UK theme parks from another point of view!

 
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Adam.W
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Re: Alton Towers: The Lost Back Stories

Wed Jun 01, 2016 6:44 pm

salamanderman wrote:
So, i think i may have found the actuall backstory to thirteen on altons website
So, the (presumably) same people who uncovered the chained oak have found another site while taking up the corkscrew. With a stroke of unluck, the workers uncovered a whole comunity of spectral wraiths trapped in the crypt to protect the forest
And now the wraiths are free
And the trees want revenge...

I found the actual backstory on their website:
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They also emphasize that there's excavation work going on, etc.
You can see this here
 
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saw-x-smile
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Re: Alton Towers: The Lost Back Stories

Fri Jul 14, 2017 5:27 am

Adam.W wrote:
salamanderman wrote:
So, i think i may have found the actuall backstory to thirteen on altons website
So, the (presumably) same people who uncovered the chained oak have found another site while taking up the corkscrew. With a stroke of unluck, the workers uncovered a whole comunity of spectral wraiths trapped in the crypt to protect the forest
And now the wraiths are free
And the trees want revenge...

I found the actual backstory on their website:
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They also emphasize that there's excavation work going on, etc.
You can see this here


It's good you screenshotted it because Alton Towers took it down
 
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Justin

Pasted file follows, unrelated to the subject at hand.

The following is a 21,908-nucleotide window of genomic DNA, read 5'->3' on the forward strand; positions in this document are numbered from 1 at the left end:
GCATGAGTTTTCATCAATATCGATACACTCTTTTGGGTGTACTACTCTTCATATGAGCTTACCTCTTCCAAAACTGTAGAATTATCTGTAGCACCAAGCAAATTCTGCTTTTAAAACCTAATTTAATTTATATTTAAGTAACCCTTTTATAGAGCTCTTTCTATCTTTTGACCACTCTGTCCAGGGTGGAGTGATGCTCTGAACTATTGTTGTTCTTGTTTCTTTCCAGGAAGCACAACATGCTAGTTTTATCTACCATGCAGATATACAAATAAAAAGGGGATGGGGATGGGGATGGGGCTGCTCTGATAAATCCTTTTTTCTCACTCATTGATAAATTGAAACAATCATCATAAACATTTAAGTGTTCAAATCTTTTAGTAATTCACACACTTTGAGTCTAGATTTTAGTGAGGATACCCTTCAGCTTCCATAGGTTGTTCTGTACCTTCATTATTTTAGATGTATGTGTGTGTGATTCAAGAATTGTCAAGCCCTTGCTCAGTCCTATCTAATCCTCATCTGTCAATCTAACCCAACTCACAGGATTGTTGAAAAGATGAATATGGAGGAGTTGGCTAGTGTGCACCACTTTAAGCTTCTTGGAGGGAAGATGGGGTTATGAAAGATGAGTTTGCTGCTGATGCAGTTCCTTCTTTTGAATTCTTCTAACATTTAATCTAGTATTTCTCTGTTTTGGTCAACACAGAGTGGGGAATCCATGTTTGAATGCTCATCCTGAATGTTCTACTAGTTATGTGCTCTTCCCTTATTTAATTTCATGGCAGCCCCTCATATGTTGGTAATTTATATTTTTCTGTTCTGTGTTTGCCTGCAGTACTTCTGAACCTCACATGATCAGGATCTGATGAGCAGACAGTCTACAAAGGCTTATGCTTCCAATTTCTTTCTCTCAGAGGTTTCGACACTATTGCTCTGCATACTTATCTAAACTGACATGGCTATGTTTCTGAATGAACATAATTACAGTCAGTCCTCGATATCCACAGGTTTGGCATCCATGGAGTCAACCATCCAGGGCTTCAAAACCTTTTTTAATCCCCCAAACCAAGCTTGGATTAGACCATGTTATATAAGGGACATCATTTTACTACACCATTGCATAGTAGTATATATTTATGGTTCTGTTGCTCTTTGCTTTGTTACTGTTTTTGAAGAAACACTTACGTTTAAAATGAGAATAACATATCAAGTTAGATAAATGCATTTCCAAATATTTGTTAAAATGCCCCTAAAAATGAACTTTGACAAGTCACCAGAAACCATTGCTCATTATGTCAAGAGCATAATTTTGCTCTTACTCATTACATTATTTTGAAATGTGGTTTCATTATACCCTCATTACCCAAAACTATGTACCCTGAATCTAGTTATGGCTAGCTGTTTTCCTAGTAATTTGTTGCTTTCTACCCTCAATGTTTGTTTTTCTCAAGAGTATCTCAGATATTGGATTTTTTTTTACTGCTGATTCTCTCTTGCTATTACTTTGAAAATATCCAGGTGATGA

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Re: Alton Towers: The Lost Back Stories

Wed Jul 26, 2017 6:49 pm

It is still there. It is one of three slider descriptions...

Th13teen

If you go down to the woods today you'd better not go alone... Dip and dive through the Dark Forest, enter the ancient crypt and face the horror that lies within.
The dark and mysterious TH13TEEN is the world’s first freefall drop rollercoaster.

Don't go alone...

When routine clearance work began on the edge of the forest, an ancient burial ground was uncovered and a previously dormant and mysterious group of creatures called The Wraith were unleashed into the Dark Forest.

The forest is growing an alarming rate and has become on overpowering force – so if you go down to the woods today, you’d better not go alone… 

As you travel into the excavation work, be careful… the structure is far from stable!

Interestingly, I never knew the freefall section was themed on the structure not being stable!  It makes sense now!
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jackf1tz
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Re: Alton Towers: The Lost Back Stories

Wed Aug 02, 2017 10:56 am

I always thought 13 had a decent backstory, but one is really like to see is Galactica, and how the hell that themes in to forbidden valley!
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This ride is perfectly safe. Everything has been designed for your comfort, and enjoyment.